The autocorrelation structure of the five-minute samples was measured in two ways: first by counting the number of “runs” within each sample. A run is defined as a series of consecutive 10-second subsamples in which a species is detected as present. Separate runs must be separated by at least one 10-second subsample of “absence.” A run may consist of a single 10-second presence. Secondly, we calculated the temporal autocorrelation coefficient of each sample for time lags 1–10, using the “acf” function in the R package “stats,” and then averaged this across the samples of each method, for each species. Only samples with greater than one or less than 29 presences (out of 30) were included because recordings with zero or one presence or absence lacked sufficient structure and produced trivial results. Note that lags 1, 2, 3 ... 10 in the intermittent sample are derived from subsamples taken from the 6th, 12th, 18th ... 60th real-time interval because the intermittent sample uses every sixth subsample of the continuous recording. In other words, the interval between lags in the continuous sample is 10 seconds and the interval between lags in the intermittent samples is one minute (Fig. 1).
Statistical analyses were undertaken on species that were deemed to have been detected frequently enough to allow for robust analysis. In this case, species detected across ≥ 50% of sites and present in at least 1% of all 10-second subsamples.
Mean values of the acoustic prevalence index were compared between the two methods using a paired Student’s t-test, with species as replicates. To determine whether the intermittent method produced less variable index values than the continuous method, we applied a paired Student’s t-test on the standard deviations of each species (n = 9). We tested coefficient of variance (CV) values in the same way, as an alternative measure of variability (CV = standard deviation / mean).
To test for differences in the temporal structure of each species’ presence and absence recorded by each subsampling protocol the mean number of runs was compared between methods as was the mean autocorrelation coefficient (at lag = 1) using Student’s t-test.
We tested whether the total number of species detected per five minute sample differed between methods using a Wilcoxon signed-rank test with continuity correction; a nonparametric test, because the species richness data was non-normal (Skewness = 0.42, Kurtosis = 2.64, Shapiro-Wilk test for normality: W = 0.94, P = 0.0003). Rarefaction (with 100 randomisations) was used to compare differences in species’ cumulative detection rates between the two sampling methods, using the program EstimateS v9 (Colwell 2013). All other statistical analyses were conducted using R (R Core Team 2015), and all tests were conducted at α = 0.05.
A total of 25 bird taxa were detected across all recordings (Table A1.1). The following nine taxa were recorded at sufficient frequency to be included in a comparison of subsampling methods: Blackbird/Song Thrush, Chaffinch (Fringilla coelebs), Fantail (Rhipifura fuliginosa), Grey Warbler (Greygone igata), Rifleman (Acanthisitta chloris), Silvereye (Zosterops lateralis), Tomtit (Petroica macrocephala), Tūī/Bellbird, and Whitehead (Mohoua albicilla).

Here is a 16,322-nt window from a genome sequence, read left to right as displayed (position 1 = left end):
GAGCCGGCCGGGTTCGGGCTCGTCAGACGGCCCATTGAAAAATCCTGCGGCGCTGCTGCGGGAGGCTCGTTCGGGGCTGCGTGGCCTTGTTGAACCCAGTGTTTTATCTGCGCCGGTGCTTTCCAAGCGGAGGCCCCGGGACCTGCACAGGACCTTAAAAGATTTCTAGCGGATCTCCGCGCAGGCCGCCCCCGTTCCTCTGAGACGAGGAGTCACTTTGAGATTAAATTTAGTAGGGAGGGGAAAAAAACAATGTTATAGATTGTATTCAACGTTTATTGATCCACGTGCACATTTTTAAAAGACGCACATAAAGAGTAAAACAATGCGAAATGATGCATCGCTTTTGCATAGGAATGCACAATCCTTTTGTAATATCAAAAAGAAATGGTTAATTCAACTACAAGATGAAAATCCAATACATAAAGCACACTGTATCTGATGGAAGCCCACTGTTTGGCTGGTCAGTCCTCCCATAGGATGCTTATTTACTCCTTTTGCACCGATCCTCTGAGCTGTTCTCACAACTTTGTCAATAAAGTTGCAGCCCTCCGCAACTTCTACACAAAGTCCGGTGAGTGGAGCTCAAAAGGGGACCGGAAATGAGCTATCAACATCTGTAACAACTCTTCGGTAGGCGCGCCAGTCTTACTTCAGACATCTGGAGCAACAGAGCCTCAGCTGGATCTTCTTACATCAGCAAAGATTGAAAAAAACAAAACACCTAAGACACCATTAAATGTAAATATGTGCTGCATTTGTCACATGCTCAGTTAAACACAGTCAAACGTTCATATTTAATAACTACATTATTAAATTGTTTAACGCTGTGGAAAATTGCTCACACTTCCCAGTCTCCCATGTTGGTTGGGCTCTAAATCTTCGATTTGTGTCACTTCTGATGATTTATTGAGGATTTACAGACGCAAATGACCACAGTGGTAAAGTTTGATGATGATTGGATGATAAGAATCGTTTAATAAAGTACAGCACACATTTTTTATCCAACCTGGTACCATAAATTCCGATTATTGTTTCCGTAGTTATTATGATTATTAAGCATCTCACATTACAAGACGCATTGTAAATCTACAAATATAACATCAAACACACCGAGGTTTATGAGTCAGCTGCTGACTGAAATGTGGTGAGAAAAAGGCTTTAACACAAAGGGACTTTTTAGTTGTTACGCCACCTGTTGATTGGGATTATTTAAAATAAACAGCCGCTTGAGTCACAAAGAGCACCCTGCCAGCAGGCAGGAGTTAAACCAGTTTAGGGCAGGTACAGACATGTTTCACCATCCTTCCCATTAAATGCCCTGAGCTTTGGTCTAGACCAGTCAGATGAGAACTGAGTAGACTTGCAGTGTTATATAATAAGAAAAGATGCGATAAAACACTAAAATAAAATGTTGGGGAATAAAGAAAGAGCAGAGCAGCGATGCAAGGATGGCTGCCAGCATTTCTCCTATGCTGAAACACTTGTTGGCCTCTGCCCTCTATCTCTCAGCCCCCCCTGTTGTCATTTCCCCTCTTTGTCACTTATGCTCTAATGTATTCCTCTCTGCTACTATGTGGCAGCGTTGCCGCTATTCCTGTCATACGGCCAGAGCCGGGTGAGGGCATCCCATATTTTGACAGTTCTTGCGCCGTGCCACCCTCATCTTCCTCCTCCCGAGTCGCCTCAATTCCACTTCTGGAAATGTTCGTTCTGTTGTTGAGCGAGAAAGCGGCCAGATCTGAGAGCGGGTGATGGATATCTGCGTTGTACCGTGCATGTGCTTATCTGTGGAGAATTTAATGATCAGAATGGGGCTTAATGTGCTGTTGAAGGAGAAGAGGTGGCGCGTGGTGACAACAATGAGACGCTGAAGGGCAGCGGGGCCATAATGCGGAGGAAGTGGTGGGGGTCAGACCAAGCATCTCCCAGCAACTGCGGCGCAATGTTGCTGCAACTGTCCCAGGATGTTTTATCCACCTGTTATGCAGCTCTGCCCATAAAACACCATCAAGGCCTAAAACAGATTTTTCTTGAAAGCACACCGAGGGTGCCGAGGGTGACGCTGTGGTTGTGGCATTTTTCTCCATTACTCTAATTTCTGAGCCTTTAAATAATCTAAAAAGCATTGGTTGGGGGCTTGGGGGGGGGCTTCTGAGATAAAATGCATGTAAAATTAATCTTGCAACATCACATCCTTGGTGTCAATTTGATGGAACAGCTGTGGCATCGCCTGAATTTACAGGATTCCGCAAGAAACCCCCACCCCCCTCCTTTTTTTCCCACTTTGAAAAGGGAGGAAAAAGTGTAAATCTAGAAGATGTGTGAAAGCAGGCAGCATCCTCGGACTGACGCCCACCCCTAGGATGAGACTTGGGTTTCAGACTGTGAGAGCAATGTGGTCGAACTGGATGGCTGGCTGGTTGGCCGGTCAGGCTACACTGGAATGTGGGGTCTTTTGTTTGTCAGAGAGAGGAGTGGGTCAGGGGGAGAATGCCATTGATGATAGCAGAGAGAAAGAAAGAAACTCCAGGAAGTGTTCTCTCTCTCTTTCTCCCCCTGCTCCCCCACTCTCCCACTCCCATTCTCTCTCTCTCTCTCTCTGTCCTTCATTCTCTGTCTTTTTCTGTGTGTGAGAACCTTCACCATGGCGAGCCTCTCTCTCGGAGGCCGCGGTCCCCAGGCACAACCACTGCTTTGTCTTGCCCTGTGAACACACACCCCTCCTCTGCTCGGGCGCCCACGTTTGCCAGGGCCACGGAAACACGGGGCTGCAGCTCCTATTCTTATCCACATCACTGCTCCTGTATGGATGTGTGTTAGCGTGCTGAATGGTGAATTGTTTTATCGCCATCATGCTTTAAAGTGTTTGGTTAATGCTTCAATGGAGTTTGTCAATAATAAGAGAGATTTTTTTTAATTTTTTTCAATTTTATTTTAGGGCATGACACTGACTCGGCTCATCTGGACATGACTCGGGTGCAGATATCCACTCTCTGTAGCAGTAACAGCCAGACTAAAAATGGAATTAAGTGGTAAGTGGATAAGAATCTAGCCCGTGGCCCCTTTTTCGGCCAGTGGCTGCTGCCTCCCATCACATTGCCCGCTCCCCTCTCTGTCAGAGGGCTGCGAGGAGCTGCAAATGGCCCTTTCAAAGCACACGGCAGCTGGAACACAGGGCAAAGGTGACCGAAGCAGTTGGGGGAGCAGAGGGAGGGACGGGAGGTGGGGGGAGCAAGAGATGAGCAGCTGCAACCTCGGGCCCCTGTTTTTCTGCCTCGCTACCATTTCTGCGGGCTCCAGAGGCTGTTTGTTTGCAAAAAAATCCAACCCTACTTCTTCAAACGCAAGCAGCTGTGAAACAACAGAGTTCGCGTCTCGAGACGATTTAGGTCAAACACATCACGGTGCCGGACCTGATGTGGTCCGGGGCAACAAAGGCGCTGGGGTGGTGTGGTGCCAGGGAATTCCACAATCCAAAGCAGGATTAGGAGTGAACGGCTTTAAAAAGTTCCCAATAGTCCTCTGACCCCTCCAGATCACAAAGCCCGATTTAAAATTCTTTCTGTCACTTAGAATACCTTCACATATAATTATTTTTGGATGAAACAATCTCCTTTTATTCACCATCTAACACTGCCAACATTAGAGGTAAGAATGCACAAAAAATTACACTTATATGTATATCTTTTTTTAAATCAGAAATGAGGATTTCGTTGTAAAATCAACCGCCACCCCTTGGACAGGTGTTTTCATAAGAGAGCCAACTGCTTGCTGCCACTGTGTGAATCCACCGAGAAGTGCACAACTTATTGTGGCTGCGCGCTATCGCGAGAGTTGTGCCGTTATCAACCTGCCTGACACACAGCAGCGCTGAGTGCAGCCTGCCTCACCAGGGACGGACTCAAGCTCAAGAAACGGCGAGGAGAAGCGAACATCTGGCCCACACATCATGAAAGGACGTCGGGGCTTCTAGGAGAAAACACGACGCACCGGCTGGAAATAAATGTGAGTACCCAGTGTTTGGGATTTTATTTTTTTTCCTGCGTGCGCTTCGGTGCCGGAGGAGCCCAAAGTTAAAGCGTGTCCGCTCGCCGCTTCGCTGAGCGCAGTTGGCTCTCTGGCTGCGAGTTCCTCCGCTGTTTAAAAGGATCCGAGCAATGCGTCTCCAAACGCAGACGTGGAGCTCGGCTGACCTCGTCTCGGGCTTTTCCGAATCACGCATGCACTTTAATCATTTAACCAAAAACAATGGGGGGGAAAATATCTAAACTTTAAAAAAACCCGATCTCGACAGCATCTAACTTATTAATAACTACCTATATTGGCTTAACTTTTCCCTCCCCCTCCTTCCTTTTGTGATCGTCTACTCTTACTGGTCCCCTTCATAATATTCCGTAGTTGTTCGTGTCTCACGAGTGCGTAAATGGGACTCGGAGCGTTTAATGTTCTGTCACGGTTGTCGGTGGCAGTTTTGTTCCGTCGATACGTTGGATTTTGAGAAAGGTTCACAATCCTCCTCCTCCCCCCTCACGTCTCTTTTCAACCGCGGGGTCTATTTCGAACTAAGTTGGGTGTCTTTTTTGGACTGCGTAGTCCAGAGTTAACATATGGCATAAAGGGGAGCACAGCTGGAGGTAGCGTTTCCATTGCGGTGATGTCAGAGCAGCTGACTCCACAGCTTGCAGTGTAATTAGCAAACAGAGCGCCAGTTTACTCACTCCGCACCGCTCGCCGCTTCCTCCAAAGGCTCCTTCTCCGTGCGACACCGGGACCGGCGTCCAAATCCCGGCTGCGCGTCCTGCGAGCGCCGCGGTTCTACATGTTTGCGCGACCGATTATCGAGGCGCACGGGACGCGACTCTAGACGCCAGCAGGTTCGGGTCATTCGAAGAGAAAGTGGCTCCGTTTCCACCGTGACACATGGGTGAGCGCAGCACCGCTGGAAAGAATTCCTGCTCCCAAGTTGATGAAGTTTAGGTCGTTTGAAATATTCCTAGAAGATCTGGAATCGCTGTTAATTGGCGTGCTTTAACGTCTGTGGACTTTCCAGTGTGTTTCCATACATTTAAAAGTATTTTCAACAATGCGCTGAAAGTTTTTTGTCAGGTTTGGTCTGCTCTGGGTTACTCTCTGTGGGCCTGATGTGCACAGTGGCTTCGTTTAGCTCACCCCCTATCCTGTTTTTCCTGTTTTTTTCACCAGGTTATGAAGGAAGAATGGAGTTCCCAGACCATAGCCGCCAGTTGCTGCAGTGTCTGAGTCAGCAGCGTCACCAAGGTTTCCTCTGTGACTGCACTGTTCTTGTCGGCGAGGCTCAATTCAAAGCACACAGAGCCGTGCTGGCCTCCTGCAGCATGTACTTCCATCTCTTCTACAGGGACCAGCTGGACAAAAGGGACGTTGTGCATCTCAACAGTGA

There was no significant difference in the mean acoustic prevalence index measured by the two sampling methods (intermittent = 0.092 vs continuous = 0.102; t8 = -0.96, P = 0.37; Fig. 2a). The mean standard deviation (SD) of the index, however, was on average 19% lower using the intermittent method compared to the continuous method (0.150 vs 0.185; t8 = -2.54, P = 0.035; Fig. 2b). The coefficient of variation values were also significantly lower when using the intermittent method (1.62 vs 1.89; t8 = -2.87, P = 0.021). The degree to which the intermittent method reduced standard deviation varied among species; for Silvereye and Tūī /Bellbird SD was reduced by more than 50%, whereas for Grey Warblers the reduction was just 3%, and one species out of nine (Rifleman) showed a small increase (Fig. 2b).
Seven out of nine bird species showed an increase in the mean number of runs per sample using the intermittent subsampling scheme compared to the continuous method (e.g., Fig 3). In most cases the differences were minor (less than 10%), but for two species the difference was large (20–50% increase) and significant (paired Student’s t-test: Chaffinch: t49 = 2.02, P = 0.049; Silvereye t49 = 3.07, P = 0.003; Table 1). This indicates that the intermittent method reduced the aggregation of detections, while making virtually no difference to the mean call rate of either species.
Species’ records of presences and absences at a 10-second resolution were generally weakly and nonsignificantly positively autocorrelated at lag one and then dropped to near zero autocorrelation by lags 2–4 regardless of the subsampling scheme (Fig. A1.2). Nonetheless, comparing between methods there were two cases of significant differences in autocorrelation at lag = 1 (which in the case of the intermittent method is equivalent to lag = 6 of a continuous subsample): Silvereye records became significantly less autocorrelated when collected via the intermittent method (two sample t-test: t30 = 3.00, P = 0.005) whereas the Tūī/Bellbird taxon became more autocorrelated (t63 = 2.18, P = 0.033; Table 1).
A significantly greater number of species were detected per five minutes of listening using the intermittent method (5.08 ± 0.51) compared to the continuous five-minute method (4.04 ± 0.44; Wilcoxon signed rank test: V = 32.5, n = 50, P < 0.0001) (Fig. 4a), despite the fact that detection rates at the level of the 10-second subsample were slightly higher across the set of 50 continuous samples (0.92 per 10 seconds) compared to the intermittent samples (0.82 detections per 10 seconds). The greater level of within-sample species richness achieved by the intermittent method was also reflected in greater gamma diversity: across the entire set of 50 samples 24 species were detected in total using the intermittent samples compared to 20 using the continuous samples. Rarefaction curves show that, when using the intermittent method, an average of only 20 samples (40% of the total listening time) were required to detect the same number of species as 50 samples from the continuous method (Fig. 4b).